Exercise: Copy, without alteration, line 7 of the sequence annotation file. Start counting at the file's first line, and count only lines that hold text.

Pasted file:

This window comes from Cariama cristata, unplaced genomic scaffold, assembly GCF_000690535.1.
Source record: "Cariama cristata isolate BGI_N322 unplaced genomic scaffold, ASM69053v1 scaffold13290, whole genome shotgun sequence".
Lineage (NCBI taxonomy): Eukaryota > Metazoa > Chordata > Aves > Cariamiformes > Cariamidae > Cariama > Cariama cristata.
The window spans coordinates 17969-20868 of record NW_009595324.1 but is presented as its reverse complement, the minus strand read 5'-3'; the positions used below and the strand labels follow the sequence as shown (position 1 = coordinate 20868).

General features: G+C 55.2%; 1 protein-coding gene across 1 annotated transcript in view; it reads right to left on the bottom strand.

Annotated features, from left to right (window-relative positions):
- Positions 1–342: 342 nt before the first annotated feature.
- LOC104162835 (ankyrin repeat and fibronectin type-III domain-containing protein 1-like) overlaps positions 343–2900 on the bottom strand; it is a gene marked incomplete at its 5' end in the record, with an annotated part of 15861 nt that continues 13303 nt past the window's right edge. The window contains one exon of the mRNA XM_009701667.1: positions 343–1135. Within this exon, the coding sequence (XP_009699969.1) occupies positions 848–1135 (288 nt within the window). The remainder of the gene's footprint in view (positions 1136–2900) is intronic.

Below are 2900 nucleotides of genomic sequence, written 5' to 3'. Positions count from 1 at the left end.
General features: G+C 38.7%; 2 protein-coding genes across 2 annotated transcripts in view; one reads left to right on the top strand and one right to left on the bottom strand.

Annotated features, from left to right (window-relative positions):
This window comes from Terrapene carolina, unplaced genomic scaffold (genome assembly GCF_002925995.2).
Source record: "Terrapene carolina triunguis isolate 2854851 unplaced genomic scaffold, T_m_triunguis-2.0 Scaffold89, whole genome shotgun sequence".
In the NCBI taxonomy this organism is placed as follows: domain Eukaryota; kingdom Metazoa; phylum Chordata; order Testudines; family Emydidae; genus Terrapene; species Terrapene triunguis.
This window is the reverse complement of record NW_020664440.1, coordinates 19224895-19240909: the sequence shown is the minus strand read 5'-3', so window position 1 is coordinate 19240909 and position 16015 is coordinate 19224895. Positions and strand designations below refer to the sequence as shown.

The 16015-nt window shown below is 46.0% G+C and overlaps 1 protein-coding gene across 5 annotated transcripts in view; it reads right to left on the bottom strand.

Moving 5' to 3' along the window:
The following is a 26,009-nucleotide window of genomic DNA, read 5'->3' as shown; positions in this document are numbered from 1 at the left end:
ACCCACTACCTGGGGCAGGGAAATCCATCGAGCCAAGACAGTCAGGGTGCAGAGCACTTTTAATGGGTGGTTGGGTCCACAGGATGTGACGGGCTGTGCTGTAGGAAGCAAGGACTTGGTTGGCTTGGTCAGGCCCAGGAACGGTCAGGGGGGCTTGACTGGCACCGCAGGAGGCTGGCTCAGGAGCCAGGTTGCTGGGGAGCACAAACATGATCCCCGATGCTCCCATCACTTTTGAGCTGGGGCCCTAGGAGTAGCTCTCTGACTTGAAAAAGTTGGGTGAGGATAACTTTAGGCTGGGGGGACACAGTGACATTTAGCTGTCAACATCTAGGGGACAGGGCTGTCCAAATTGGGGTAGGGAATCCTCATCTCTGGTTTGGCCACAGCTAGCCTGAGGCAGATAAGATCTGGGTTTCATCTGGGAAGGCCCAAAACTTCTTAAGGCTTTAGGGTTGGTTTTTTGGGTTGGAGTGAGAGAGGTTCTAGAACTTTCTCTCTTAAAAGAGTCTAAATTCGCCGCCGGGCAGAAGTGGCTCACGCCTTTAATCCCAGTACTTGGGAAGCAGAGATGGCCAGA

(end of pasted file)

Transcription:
- Positions 1–342: 342 nt before the first annotated feature.